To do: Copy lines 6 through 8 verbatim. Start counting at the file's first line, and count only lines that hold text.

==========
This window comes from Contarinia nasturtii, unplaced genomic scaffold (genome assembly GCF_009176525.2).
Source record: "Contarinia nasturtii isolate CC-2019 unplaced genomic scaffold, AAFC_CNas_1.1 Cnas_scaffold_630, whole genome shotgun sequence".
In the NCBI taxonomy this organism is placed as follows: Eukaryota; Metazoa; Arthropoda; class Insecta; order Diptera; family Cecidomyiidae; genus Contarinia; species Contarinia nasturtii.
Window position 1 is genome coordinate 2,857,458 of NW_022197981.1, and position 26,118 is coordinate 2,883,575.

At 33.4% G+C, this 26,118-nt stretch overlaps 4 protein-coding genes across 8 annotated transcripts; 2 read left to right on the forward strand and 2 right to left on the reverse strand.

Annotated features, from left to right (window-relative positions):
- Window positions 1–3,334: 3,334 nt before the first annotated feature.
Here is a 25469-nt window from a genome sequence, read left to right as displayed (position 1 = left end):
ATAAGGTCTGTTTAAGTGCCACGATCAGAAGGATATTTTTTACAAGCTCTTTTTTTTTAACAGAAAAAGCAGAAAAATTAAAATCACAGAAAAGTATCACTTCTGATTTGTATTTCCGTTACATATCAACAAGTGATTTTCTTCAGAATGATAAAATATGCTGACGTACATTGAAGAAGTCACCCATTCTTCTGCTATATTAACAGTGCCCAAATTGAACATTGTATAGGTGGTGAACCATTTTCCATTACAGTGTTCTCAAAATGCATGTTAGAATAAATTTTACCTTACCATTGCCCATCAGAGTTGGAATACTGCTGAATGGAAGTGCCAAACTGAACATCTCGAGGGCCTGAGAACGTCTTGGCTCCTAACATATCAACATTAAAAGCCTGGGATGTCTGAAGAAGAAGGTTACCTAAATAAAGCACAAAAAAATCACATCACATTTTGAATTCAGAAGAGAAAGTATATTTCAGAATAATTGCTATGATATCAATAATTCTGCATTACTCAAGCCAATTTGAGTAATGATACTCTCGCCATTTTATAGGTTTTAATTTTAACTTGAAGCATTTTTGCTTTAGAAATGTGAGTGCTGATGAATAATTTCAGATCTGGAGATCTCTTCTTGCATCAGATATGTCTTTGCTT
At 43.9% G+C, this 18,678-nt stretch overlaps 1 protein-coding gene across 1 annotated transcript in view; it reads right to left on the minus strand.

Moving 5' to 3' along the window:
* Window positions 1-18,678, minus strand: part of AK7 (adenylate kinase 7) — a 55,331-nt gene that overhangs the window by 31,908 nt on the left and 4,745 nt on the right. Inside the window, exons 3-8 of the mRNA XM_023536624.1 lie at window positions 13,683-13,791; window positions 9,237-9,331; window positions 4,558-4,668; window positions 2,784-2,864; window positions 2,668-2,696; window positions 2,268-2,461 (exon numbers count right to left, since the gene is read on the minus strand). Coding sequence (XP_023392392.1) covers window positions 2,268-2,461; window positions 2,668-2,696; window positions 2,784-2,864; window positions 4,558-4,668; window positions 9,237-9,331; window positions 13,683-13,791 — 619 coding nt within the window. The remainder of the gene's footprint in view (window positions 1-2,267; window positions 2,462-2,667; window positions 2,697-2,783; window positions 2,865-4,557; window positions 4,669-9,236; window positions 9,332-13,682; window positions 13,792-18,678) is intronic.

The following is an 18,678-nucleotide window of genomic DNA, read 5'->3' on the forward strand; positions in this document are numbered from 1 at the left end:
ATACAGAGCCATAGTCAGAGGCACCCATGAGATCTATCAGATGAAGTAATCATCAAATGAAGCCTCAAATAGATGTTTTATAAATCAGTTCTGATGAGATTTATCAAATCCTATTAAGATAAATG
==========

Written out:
Annotated features, from left to right (window-relative positions):
- Window positions 1–3,334: 3,334 nt before the first annotated feature.
Here is a 25469-nt window from a genome sequence, read left to right as displayed (position 1 = left end):